Actually this is quite inaccurate, because the tyre is flattened at the bottom, so the radius is not what you would expect it to be from the wheel's circumference.

There are two ways to deal with this, and I've done both (although on a motorcycle).

**First method**: put the car on a large, flat area of ground (like an empty car park). Choose which wheel you will observe, and push the car until the valve is exactly at the bottom of the wheel. Mark the ground with a chalk line - this represents your starting point. It helps to mark a line on the tyre, next to the valve, for even better accuracy.

With the steering straight, push the car along, counting how many times the wheel turns. After (say) five turns, line the valve up at the bottom and draw another line. Then measure the distance between the lines with a tape measure. Divide by five to get the distance travelled per revolution of the wheel. Then, when you know the RPMs of the wheel, you can calculate the speed.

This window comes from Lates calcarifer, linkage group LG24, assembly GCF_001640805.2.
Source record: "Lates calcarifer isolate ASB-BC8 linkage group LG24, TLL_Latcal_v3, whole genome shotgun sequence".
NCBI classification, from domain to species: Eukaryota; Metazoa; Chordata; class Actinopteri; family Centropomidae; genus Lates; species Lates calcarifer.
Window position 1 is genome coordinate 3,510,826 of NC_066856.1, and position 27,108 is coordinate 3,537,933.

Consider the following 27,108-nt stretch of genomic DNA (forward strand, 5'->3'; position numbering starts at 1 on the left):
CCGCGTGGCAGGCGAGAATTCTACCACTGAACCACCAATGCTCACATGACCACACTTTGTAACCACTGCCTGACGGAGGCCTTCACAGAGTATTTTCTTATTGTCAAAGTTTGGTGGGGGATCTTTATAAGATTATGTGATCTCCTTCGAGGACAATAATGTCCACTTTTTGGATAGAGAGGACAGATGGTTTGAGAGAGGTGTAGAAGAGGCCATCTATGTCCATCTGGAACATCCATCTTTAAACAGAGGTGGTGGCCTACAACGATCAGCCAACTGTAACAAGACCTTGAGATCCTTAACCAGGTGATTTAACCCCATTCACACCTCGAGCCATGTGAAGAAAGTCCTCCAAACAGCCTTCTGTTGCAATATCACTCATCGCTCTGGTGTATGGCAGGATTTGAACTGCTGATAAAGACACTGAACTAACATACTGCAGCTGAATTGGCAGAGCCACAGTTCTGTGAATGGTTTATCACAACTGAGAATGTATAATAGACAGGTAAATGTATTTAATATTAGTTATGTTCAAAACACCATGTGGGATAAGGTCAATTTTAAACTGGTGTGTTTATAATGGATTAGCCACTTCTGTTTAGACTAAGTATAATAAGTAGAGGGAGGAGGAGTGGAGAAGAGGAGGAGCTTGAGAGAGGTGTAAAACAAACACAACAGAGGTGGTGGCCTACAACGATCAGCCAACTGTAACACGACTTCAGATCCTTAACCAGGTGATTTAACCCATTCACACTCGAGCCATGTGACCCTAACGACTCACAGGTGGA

It helps if there is another person who can monitor how many pulses are produced by the sensor as you push the car along for five (or whatever) full revolutions of the wheel. Then you will know how many pulses you get for each turn of the wheel, and you have all the information you need to make your speedometer.

**Second method**: On a long, straight, empty road, use a GPS to measure your speed. Start at, say, 10kph and go up in 10kph jumps. A passenger monitors the pulses from the sensor and notes their frequency - this normally requires a portable oscilloscope, of course. Then you can plot a graph of frequency against speed, and from that work out the formula to convert from the pulse frequency to the speed in kph.